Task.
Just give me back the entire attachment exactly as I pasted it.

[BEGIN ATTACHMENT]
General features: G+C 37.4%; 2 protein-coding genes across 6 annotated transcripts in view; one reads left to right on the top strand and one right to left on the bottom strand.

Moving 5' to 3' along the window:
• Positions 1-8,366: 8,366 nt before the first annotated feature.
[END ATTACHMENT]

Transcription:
General features: G+C 37.4%; 2 protein-coding genes across 6 annotated transcripts in view; one reads left to right on the top strand and one right to left on the bottom strand.

Moving 5' to 3' along the window:
• Positions 1-8,366: 8,366 nt before the first annotated feature.